happy marriage,happy parents,happy kids

iVillage Member
Registered: 01-15-2006
happy marriage,happy parents,happy kids
129
Mon, 01-26-2009 - 6:37pm

sorry for the weird introduction (trying to squeeze too much into limited headline space,LOL).

 

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iVillage Member
Registered: 01-09-2009
Mon, 01-26-2009 - 7:07pm
I think happiness means alot. If the parents are calmer and happier, the children are usually the same way. I don't think you need to be "fake" happy though as children do need to know that life is not always fair and that people do have bad days but they will pass.
iVillage Member
Registered: 01-05-2000
Mon, 01-26-2009 - 7:30pm

I don't think that happy is the adjective I'd use. It doesn't take into consideration the personalities of the individuals. I'm not sure what other adjective you could use, though. Over all, a family where the members love, respect, enjoy being with each other and being part of the family is more apt to turn out children who are happy, well adjusted, and law abiding adults (baring chemical imbalances). In those families whose members are alienated from each other, the children have a harder time becoming happy, well adjusted, law abiding adults.

Chris

The truth may be out there but lies are in your head. Terry Pratchett

iVillage Member
Registered: 03-26-2003
Tue, 01-27-2009 - 4:49am

Conversely, my parents were married but unhappily, yet my brother and I are both law-abiding, contributing members of society with reasonably functional families of our own.

I know two families in which the marriages were/are extremely strong, happy and passionate and where that strong marital bond has been detrimental to the kids. Human life is messy and complicated and tends to defy rule-making.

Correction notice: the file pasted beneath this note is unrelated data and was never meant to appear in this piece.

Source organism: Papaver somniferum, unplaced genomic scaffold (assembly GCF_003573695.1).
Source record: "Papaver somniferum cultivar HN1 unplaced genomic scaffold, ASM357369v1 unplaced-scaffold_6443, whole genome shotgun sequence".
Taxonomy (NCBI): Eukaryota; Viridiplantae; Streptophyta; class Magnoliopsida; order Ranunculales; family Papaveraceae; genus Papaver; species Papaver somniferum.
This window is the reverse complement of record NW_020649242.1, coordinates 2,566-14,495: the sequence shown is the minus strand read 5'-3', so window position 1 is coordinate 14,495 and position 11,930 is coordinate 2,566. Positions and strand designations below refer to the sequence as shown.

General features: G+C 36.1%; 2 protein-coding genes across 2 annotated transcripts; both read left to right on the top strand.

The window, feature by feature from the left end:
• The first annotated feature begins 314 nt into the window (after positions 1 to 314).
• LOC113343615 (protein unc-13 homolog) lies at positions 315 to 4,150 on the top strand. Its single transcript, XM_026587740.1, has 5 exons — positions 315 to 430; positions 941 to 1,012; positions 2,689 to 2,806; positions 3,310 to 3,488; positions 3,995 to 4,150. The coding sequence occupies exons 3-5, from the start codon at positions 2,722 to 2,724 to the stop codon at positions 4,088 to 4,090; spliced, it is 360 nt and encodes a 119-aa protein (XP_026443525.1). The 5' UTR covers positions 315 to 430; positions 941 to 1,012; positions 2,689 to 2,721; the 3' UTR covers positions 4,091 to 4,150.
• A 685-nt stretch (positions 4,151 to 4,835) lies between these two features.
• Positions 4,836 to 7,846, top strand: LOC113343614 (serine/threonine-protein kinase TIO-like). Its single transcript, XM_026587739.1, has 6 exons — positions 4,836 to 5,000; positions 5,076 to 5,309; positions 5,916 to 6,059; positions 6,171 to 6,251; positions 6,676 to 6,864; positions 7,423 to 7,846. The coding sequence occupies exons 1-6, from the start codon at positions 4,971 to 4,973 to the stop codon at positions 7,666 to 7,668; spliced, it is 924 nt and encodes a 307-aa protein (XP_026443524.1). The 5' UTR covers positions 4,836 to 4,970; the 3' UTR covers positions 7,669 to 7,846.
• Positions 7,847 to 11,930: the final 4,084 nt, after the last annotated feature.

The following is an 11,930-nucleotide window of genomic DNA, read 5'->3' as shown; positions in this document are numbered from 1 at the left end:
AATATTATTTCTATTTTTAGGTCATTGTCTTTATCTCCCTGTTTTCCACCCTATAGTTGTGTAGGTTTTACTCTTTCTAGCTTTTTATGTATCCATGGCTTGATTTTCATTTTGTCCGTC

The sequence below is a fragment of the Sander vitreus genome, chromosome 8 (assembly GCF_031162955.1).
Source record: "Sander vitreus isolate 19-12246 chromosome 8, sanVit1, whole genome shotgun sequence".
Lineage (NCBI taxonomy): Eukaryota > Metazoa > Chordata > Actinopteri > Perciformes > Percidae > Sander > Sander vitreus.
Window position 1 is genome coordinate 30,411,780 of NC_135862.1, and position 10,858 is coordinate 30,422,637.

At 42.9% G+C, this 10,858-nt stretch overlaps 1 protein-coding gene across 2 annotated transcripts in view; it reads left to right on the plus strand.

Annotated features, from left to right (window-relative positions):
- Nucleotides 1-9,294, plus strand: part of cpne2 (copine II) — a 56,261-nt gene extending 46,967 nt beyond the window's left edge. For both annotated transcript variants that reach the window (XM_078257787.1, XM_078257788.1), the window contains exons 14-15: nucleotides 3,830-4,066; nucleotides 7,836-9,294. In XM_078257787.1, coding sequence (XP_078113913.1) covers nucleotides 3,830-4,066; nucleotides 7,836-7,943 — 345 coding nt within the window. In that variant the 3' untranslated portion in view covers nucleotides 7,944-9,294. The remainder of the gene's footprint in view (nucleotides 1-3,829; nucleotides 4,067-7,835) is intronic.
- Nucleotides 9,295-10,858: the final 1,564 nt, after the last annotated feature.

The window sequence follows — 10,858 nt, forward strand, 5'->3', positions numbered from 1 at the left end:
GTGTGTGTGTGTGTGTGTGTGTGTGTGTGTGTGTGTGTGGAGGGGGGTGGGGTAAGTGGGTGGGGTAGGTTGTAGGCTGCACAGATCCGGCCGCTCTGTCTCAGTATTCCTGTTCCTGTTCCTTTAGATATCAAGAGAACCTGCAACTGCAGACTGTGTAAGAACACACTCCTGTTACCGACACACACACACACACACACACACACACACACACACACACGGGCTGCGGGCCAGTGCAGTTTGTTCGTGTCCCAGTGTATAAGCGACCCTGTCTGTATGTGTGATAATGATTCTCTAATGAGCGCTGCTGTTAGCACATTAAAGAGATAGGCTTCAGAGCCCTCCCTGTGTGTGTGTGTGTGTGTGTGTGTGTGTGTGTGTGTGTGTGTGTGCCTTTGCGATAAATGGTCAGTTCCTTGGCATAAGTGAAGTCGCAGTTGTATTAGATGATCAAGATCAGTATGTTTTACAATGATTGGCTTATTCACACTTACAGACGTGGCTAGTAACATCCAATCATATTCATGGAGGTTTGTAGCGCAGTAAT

iVillage Member
Registered: 03-27-2003
Tue, 01-27-2009 - 7:47am
How was the strong marital bond detrimental to the kids? Did they form a dyad so exclusive the kids felt shut out?
iVillage Member
Registered: 01-15-2006
Tue, 01-27-2009 - 7:49am
i don't think happiness needs to always be,dancing on air LOL either but all in all,if the dynamic is a satisfied,content one i would guess the kids likely that way too.

 

iVillage Member
Registered: 03-27-2003
Tue, 01-27-2009 - 7:50am
DD isn't exactly what I'd call a happy child (though she certainly has her moments). But I will say this: she'd be in worse shape if dh and I were in worse shape. It sometimes feels like she's on the edge of a cliff and it's our joint effort that keeps her from tumbling over. And if we didn't have the unity as a couple we wouldn't be able to do this.
iVillage Member
Registered: 01-15-2006
Tue, 01-27-2009 - 8:01am

thanks.


perhaps another way to write this

 

iVillage Member
Registered: 05-14-2006
Tue, 01-27-2009 - 8:12am

iVillage Member
Registered: 01-15-2006
Tue, 01-27-2009 - 8:49am

i think my kids general are happy.

 

iVillage Member
Registered: 03-26-2003
Tue, 01-27-2009 - 9:17am
Yes, and in both cases actually, when the dh had to go elsewhere for work, the dw followed him ditching the kids. IMO, it is not wise to leave 14-16yos in charge of themselves and those kids are likely to feel abandoned on some level. In both marriages, it was/is also extremely important for the spouses to have sex every afternoon, so family life was/is organized around making this possible. That in turn has an effect on what the kids can do in terms of activities etc. In general, the couple is more important than the family as a whole.

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